Tuesday, November 1, 2011

In the Autumn

Alzheimers seemed to be winning the game on this outing. Evelyn sat silently as her favorite CD of  Romantic Tunes from the 50s played in the background. When I turned to ask what she thought of the beautiful autumn leaves, she smiled, but she remained mute.

She had greeted me joyfully. Both she and Comer had looked as well dressed and eager as ever to go on our fast food foray through Charlotte.
"What shall we eat?"  I asked.
"Doesn't matter," said Comer, "Where would she like to go?"
He pointed to Asherel.
"Her favorite is ChickfilA," I said, knowing that Asherel would be too polite to insist on a place, but meanwhile she had been wildly gesticulating to me with a desperate face when the possibility of McDonalds was being bandied about.
"Then ChickfilA it is!" declared Comer. Asherel's face flooded with relief.
"Have any visitors lately?" I asked.
"No," he said, "Well, my son in law brought me to the dentist. Had a cavity filled."
"Oh, that sounds fun."

As we headed out the door to my car, the residents were singing an old hymn.
Evelyn suddenly perked up and sang a line. I joined in and we walked out of the Nursing Home singing about Jesus.
"I think the leaves may be close to their peak color," I said as we drove.
I had researched a ritzy neighborhood we had surprisingly not yet driven through on our year of weekly drives. It was heavily wooded, with lovely mansions tucked among the beautiful orange, red, and yellow leaves. It was the perfect choice for an autumn drive.

Red Sails in the Sunset came on the CD. Normally, Evelyn belts that one out, but she remained silent.
The only thing she had said thus far was when we pulled into the drive-in and Comer said he didn't want french fries.
"Would you like french fries, Evelyn?" I asked.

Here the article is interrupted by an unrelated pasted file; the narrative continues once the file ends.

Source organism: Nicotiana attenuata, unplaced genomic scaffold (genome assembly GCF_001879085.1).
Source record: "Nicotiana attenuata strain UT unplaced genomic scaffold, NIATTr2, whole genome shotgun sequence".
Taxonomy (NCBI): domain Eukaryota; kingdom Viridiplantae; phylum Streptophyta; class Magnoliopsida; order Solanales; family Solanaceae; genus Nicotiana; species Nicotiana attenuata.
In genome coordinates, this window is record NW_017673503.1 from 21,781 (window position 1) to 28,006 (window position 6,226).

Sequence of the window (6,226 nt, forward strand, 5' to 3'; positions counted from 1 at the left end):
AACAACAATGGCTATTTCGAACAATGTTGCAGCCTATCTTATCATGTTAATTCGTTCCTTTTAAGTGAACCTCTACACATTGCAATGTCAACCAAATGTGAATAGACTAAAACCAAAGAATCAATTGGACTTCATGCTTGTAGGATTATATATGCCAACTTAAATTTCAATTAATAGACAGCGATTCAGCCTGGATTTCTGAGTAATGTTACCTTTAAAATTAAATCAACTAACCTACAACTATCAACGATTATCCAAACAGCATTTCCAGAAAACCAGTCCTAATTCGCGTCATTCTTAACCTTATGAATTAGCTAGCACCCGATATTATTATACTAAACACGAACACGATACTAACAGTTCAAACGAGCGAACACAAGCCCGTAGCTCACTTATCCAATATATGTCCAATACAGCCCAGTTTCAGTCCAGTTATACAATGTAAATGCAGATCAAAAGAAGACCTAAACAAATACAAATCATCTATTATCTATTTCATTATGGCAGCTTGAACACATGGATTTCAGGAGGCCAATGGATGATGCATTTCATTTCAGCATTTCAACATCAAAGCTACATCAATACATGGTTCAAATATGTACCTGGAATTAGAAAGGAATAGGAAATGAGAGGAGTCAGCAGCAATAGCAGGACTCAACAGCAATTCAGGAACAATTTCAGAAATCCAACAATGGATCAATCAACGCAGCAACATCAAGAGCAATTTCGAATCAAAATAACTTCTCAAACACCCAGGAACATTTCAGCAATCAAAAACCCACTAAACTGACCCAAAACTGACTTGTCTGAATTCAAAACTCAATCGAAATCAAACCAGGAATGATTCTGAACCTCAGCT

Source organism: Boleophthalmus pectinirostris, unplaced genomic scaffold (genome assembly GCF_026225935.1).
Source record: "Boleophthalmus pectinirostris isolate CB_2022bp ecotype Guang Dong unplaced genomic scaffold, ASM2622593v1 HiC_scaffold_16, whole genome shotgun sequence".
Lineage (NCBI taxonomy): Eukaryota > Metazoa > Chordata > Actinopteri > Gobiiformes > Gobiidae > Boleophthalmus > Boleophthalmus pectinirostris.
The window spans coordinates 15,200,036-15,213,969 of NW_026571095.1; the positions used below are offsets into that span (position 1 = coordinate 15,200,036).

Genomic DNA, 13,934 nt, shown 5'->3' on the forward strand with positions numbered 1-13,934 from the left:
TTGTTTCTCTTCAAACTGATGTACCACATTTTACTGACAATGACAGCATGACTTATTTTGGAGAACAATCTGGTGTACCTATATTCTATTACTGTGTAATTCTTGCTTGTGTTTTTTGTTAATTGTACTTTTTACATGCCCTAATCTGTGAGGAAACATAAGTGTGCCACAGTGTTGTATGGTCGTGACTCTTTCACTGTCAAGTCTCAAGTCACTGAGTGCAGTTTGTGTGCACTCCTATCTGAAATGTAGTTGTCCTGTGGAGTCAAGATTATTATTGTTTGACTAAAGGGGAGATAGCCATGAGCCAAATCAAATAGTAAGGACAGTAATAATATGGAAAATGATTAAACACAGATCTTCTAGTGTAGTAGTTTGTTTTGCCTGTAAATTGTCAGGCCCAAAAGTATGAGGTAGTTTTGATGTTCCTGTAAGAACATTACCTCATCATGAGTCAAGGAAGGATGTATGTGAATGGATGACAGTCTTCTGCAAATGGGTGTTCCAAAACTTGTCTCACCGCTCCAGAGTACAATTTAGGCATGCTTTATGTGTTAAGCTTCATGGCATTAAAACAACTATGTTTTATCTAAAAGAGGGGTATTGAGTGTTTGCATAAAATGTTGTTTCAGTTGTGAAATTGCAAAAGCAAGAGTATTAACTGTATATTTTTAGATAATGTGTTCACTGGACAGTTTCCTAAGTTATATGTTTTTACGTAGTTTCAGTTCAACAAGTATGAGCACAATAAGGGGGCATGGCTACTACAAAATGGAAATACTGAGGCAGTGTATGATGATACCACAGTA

Comer was shaking his head, but Evelyn had quickly said, "Yes, I want french fries!"
I noticed she wasn't eating them, however.

Comer told me about a bird dog he had once owned.
"It was a great dog," he said, "But I couldn't for the life of me teach it to hunt. Back then, dogs were all trained to be watch dogs. If you walked out in the country, you were certain to be attacked by a guard dog. I would beat them off with a stick. The owners would sit right there and not say a word. They expected you to beat their dog."
"Times have changed," I said, cringing at the image.
Suddenly, we both startled to hear Evelyn's clear voice rising among the lingering scent of chicken sandwiches and fries. She sang, smiling at me as I glanced back. I didn't know the words, though I recognized the song.
"Remember," sang Evelyn.

As we returned to the home, I helped Evelyn unbuckle her seat belt, and slowly lower her feet to the pavement. She stood stiffly and I asked if she had enjoyed the autumn leaves. I held her elbow, waiting for the old joints in her hips to straighten and her tottering balance to settle to equilibrium.
"Enjoyed the leaves," she echoed.
On her seat, was the full container of french fries. It appeared she hadn't eaten any.
"Here," I said, cupping her hand around them,"You can have these for a snack."
She and Comer walked arm in arm up the walkway and through the front door.
I returned to the car, thinking how beautiful the leaves were and how soon the wind and rain would snap their clasp on the twigs, leaving the limbs empty.

Genesis 40:14

14 But when all goes well with you, remember me and show me kindness

No comments:

Post a Comment